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+ New EDitor role for quality of life improvements to active users
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+ We're aiming for a defense on section 230 with the current lawsuit
+ Your mother has COVID-19
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+ The price of The Hustler's Bible has dropped in price temporarily, consider using this as a way to keep our servers alive (lawsuit is coming out of my personal funds)
Y2K was an old meme and conspiracy theory from the 1990s, and quite-possibly the lulziest moment in computerdom history. The original Y2K meme was a creepypasta about how at the beginning of the new millennium, all computers would break and the internets would die because of Bill Gates.
Horrifyingly enough, none of the computers manufactured before 2000 now operate, confirming the above statements.
In hindsight, it would have been the most awesome way to troll the entire world if someone found a way to make a virus big and bad enough to take down every computer in the world. Maybe
next millennium in 2039 2038—enjoy your 31 bit computer clocks.
The Awful Truth
A little known but increasingly obvious fact is that the catastrophic Y2K meltdown did actually occur and is an ongoing occurrence. Since a billionth of a second just before/after the stroke of midnight on December 31st 1999 the universe has been locked in a logical fallacy, caused by the bug, from which it is impossible to escape. The fallacy being that nothing happened. Once this is accepted and internalised it is easy to spot the signs of this catastrophe everywhere. The main clue is that there is no evidence; if there were evidence we would not be locked in the false loop at all. This is fact.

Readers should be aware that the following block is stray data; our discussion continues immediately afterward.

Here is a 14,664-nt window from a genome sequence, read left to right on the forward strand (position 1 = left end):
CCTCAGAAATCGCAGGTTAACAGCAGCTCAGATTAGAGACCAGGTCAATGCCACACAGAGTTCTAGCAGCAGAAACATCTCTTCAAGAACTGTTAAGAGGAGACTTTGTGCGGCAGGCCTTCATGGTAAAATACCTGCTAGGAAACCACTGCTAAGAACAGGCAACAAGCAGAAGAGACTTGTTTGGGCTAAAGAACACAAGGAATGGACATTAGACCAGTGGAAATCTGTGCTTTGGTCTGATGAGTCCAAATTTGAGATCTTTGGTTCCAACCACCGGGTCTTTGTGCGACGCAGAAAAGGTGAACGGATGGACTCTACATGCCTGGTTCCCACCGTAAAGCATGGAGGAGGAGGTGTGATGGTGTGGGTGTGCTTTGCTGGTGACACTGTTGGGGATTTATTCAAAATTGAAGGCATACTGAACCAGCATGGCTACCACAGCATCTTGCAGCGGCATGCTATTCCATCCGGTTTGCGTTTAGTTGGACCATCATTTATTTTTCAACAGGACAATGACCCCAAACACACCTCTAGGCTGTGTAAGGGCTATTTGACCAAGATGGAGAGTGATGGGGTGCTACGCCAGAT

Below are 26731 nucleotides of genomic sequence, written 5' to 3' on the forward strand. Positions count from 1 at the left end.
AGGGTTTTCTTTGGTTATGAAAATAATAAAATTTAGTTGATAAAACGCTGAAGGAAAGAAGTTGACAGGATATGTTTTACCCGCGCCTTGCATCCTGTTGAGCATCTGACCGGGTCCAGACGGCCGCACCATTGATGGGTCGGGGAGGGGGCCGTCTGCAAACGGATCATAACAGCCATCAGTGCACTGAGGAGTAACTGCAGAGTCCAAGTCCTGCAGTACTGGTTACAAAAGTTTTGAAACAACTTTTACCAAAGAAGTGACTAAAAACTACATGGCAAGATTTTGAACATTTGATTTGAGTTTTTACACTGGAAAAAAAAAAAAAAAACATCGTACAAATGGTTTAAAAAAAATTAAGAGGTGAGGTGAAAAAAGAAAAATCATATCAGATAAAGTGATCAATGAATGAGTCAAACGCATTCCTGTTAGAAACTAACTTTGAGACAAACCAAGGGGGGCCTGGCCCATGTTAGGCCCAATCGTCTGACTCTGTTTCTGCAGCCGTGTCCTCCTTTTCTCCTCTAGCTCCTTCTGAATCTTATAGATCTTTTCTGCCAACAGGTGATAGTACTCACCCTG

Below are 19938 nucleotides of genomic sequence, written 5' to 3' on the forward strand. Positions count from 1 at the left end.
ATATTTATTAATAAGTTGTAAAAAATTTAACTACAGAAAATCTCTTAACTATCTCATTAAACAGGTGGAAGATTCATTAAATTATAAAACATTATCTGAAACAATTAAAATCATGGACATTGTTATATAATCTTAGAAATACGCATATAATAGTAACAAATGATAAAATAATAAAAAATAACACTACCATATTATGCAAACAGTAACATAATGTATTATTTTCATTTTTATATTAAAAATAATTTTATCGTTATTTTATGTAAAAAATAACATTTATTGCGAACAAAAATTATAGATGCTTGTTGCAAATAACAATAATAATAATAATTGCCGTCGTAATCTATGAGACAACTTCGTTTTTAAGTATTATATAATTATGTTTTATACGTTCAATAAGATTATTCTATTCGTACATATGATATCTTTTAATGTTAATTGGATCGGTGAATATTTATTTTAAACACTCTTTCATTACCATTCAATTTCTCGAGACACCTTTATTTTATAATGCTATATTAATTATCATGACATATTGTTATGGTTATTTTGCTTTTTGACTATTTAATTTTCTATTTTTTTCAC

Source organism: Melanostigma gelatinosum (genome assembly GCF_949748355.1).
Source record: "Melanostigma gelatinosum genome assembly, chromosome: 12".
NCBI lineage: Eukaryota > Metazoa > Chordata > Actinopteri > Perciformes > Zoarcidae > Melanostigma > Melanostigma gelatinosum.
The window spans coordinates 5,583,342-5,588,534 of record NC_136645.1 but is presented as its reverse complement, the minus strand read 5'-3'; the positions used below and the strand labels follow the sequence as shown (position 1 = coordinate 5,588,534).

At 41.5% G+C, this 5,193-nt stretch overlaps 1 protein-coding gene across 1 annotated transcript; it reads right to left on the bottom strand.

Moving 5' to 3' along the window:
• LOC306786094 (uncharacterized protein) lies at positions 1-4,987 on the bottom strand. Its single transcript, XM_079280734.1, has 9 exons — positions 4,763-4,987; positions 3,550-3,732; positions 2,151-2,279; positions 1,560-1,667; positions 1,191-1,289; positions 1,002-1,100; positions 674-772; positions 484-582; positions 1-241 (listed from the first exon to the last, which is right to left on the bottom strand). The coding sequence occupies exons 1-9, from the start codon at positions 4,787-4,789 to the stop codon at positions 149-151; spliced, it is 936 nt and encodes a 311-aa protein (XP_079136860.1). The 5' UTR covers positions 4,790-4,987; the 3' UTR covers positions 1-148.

According to numerous studies the best way to deal with this catastrophe is to carry on as normal and forget you ever knew the awful truth. For those who can handle such paradoxes, a slightly more meaningful way to deal with this is to carry on as normal while keeping the thought in the back of your mind that none of this is real and most people don’t know it.
is part of a series on Web 1.0